American Heritage® Dictionary of the English Language, Fourth Edition
- n. The act of entering a building or other premises with the intent to commit theft.
Century Dictionary and Cyclopedia
- n. The act or crime of nocturnal house breaking, with an intent to commit a felony therein, whether such felony be actually committed or not. To constitute this crime the act must be committed in the night, or when there is not daylight enough to discern a man's face. At common law it must be in a dwelling-house, or in an adjoining building which is a part or parcel of the dwelling-house. There must be an actual breaking and an entry; but an opening made by the offender, as by taking out a pane of glass, lifting a window, raising a latch, picking a lock, or removing any fastening, amounts to a breaking; and putting in of the hand, after such breaking, is an entry. A breaking out, after entry with felonious intent, is also burglary. In some of the United States the term has been extended so as to cover the breaking and entering of any building, at any time, to commit any crime.
- n. The crime of unlawfully breaking into a vehicle, house, store, or other enclosure with the intent to steal.
- n. law Under the common law, breaking and entering of the dwelling of another at night with the intent to commit a felony.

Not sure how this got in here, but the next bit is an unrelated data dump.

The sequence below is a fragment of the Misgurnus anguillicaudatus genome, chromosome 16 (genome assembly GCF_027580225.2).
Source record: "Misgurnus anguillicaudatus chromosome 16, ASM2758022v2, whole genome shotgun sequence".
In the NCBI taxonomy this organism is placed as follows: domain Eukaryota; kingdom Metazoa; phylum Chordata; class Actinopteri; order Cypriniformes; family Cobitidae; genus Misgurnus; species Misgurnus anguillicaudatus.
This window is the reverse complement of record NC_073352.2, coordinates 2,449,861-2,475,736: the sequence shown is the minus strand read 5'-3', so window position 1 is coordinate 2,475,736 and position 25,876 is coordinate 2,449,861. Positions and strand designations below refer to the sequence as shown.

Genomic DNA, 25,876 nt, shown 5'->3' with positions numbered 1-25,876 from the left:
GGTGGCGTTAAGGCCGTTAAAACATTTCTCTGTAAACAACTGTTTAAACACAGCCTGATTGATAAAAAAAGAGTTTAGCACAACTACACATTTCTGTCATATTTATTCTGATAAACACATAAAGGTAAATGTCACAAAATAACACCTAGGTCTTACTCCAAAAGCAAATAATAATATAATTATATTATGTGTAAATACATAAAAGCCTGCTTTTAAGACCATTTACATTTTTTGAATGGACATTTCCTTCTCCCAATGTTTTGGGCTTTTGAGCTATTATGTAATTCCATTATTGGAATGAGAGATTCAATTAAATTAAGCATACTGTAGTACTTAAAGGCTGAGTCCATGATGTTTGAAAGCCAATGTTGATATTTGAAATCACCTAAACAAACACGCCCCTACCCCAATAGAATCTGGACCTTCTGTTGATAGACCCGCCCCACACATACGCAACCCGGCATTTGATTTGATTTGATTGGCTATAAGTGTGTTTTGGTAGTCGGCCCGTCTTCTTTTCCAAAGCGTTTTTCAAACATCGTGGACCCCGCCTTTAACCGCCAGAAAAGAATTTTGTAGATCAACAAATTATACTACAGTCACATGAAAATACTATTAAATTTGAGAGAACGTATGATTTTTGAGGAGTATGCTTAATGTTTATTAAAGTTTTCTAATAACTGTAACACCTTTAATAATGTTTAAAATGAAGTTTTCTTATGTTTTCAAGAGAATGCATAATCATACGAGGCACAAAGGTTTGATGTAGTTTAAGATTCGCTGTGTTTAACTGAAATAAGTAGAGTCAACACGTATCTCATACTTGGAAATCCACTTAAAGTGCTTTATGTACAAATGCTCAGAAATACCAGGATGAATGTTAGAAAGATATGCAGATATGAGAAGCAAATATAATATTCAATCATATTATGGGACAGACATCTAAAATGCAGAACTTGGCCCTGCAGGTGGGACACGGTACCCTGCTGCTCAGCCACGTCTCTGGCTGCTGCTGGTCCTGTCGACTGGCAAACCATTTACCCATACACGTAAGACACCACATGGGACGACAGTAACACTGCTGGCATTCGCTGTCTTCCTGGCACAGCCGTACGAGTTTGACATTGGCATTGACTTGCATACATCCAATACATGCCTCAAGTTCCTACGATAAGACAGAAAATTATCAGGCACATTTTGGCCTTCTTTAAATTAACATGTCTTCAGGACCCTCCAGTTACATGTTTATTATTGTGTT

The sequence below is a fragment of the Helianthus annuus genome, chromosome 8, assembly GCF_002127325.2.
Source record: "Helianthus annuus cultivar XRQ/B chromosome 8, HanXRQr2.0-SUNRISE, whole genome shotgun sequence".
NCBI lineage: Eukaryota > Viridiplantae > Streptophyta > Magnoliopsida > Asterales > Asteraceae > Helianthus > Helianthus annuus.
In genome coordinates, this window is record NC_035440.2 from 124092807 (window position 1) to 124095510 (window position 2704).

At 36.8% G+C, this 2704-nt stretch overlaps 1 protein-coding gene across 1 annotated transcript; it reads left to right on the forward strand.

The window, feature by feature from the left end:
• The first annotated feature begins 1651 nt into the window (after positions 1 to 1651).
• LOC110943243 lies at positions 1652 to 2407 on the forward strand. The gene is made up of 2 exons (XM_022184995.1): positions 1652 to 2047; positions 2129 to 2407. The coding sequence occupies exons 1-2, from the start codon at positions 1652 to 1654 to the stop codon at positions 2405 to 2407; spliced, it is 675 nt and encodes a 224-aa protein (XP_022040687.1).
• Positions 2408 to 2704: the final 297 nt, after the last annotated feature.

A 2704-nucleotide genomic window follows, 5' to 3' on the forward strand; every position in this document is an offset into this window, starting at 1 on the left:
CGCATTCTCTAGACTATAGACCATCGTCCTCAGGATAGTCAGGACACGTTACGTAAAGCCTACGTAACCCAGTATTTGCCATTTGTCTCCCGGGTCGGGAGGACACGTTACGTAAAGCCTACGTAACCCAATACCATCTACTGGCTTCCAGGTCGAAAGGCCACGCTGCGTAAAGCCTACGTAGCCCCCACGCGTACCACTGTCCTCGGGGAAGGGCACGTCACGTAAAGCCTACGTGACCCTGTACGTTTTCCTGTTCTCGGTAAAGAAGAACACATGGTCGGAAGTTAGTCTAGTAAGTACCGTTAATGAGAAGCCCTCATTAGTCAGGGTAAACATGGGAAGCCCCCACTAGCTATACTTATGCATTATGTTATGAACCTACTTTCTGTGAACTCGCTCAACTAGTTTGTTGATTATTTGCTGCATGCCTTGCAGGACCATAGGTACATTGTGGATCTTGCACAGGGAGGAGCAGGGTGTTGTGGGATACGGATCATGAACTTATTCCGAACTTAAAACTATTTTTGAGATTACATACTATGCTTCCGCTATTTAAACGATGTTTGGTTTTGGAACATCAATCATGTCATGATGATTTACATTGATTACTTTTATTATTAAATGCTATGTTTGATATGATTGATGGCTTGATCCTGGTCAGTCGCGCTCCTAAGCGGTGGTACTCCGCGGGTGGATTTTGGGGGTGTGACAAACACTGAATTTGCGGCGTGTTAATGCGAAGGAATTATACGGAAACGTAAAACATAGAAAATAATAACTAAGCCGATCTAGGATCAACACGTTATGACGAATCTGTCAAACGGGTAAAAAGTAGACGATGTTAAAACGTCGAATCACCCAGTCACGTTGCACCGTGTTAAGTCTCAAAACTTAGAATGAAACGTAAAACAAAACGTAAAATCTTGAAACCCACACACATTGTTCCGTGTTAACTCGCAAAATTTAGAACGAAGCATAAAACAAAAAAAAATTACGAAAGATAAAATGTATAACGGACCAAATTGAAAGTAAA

- n. law, US Under the Model Penal Code, entering a building or occupied structure with purpose to commit a crime therein, unless the premises are at the time open to the public or the actor is licensed or privileged to enter. Model Penal Code § 221.1.
GNU Webster's 1913
- n. (Law) Breaking and entering the dwelling house of another, in the nighttime, with intent to commit a felony therein, whether the felonious purpose be accomplished or not.
- n. entering a building unlawfully with intent to commit a felony or to steal valuable property
“For example, if burglary is necessary to save life, it deserves warrant, but if considered only to ascertain the truth of a wagered outcome, one may do nought but persuade its possessor to divulge.”
“They are designed to display vehicles without insurance, MOT, are used by disqual drivers or used in burglary – for example …”
“Yet there were 18,600 offences concealed in burglary and robbery. 1000′s of car damage offences are switched to simple damage and often not crimed if even reported.”
“I should like to hear you explain how burglary is collecting what is coming to you.”
“The sheet was taken in an October 2008 burglary from the offices of dealer Kevin Lipton of Beverly Hills, California, and is the only item recovered so far.”
“Will he demand that the burglary is crimed so that he can make an insurance claim or will he for the greater good ignore the matter and hence get his bonus but not the insurance pay out.”
“I suppose the answer to the burglary is three fold then; one, actually punish criminals, especially repeat offenders; two, return the power to Police Officers to say “go away and grow up you silly s*d” to people who demand police action over trivia; three, dump 90% of the paperwork and those put those processing it and similar on the front line? on April 16, 2010 at 6: 48 am frontrowhero”
“First plain burglary and now Turd Burglary at the Watergate.”
“Ironically, the recent fall in burglary may have something to do with the flood of cheap imports from the East, making stolen goods hard to sell for a worthwhile price.”
“A burglary is the unauthorized entering of a dwelling of another by force, stealth or deception, i.e.: "Breaking in to someone's house and stealing stuff.”
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